Novel by Dos Passos published in 1932. It is the second in the trilogy U.S.A. (collected 1938), including The 42nd Parallel (1930) and The Big Money (1936). Interspersed in the narrative are brief biographies of John Reed, Randolph Bourne, Theodore Roosevelt, Paxton Hibben, Wilson, J. P. Morgan, Joe Hill, Wesley Everest, and the Unknown Soldier. (For critical discussion, see Dos Passos.)
Joe Williams deserts from the navy and sails on tankers and freighters across the Atlantic, although several times jailed and aboard torpedoed ships. Richard Ellsworth Savage, son of a genteelly poor family, is aided by a politician, who sends him to Harvard. There he is an aesthete until, stirred by the war, he joins an ambulance corps in France and then, through the politician's influence, gets an army commission. His eye ever on the main chance, he gets a post at the Peace Conference with the public relations office of J. Ward Moorehouse. Meanwhile he has an affair with Anne Trent, a confused Texas debutante who is on her way to do relief work in the Near East, but refuses to marry her when she becomes pregnant, for fear of losing his chance to rise with Moore-house. She gets hysterical, goes on a wild air flight, and is killed when the plane crashes. Ben Compton, a bright young Brooklyn Jew, once a friend of Anne Trent, is active in a strike, becomes a Socialist, is an agitator at a Passaic mill strike, and is jailed. When released, he bums across the U.S., is beaten by police in Seattle because he is an I.W.W. radical, and is sent to prison for his pacifist agitation.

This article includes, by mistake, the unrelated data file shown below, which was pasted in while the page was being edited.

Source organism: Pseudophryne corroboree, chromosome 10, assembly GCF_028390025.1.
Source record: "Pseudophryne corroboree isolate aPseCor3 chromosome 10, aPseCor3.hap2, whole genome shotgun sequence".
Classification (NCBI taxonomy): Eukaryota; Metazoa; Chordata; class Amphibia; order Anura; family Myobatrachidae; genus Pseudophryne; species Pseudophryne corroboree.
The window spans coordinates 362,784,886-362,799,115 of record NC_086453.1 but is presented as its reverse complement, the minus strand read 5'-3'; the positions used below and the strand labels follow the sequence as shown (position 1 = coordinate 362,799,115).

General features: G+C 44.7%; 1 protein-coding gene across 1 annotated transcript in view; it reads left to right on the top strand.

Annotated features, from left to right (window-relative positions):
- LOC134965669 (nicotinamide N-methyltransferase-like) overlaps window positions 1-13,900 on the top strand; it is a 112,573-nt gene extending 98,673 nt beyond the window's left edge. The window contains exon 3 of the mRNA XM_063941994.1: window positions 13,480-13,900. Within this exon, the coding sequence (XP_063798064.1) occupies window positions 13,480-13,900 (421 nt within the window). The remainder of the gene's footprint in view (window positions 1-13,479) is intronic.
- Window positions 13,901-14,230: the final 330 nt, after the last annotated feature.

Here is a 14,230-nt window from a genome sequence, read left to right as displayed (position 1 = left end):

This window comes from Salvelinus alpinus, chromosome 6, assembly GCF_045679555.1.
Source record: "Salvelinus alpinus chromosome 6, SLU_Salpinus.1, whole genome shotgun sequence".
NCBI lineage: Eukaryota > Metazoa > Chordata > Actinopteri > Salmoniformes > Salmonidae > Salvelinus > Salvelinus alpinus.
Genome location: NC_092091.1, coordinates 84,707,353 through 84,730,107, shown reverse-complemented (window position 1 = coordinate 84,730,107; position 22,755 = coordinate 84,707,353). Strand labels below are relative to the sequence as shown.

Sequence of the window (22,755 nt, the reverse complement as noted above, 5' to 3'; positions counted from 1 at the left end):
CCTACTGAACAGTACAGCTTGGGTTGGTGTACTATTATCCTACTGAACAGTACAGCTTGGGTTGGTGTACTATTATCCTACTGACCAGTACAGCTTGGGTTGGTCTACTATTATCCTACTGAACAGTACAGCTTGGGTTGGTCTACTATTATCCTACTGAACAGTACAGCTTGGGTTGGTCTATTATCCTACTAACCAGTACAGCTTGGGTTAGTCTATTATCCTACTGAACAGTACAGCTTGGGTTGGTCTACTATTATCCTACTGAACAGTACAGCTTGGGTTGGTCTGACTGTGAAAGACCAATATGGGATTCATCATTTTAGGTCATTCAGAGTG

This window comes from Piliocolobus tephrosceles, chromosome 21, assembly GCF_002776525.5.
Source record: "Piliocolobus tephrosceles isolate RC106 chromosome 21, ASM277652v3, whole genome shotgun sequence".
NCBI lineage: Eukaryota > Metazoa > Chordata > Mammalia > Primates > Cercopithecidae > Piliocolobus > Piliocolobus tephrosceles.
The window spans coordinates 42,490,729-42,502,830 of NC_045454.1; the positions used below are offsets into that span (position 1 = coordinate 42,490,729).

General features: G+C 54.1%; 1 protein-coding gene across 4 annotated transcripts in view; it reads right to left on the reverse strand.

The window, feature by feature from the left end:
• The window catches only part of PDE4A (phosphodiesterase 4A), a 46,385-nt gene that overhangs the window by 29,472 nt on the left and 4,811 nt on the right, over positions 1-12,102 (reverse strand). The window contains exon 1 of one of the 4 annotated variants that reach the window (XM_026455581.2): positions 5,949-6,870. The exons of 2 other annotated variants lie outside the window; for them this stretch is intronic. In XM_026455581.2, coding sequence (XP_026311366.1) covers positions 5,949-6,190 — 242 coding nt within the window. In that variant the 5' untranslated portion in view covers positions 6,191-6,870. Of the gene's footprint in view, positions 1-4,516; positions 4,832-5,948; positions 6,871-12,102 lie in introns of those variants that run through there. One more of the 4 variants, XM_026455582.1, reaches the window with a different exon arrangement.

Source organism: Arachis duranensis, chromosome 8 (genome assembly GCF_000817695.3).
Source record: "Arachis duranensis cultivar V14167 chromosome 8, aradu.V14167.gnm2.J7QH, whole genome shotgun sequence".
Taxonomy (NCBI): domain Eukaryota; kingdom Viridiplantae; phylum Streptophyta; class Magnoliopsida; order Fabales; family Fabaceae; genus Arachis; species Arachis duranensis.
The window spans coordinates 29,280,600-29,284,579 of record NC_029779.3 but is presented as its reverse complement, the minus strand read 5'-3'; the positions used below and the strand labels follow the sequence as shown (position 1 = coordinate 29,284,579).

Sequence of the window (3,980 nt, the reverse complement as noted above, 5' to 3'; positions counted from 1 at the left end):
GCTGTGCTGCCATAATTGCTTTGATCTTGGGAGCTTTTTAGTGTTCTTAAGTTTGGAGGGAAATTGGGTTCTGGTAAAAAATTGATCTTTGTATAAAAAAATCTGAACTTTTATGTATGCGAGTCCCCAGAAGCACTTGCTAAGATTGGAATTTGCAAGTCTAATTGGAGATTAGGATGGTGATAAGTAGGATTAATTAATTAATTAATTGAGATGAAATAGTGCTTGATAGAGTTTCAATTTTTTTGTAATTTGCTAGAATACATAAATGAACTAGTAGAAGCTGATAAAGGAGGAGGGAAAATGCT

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John Dos Passos (1896—1970) American novelist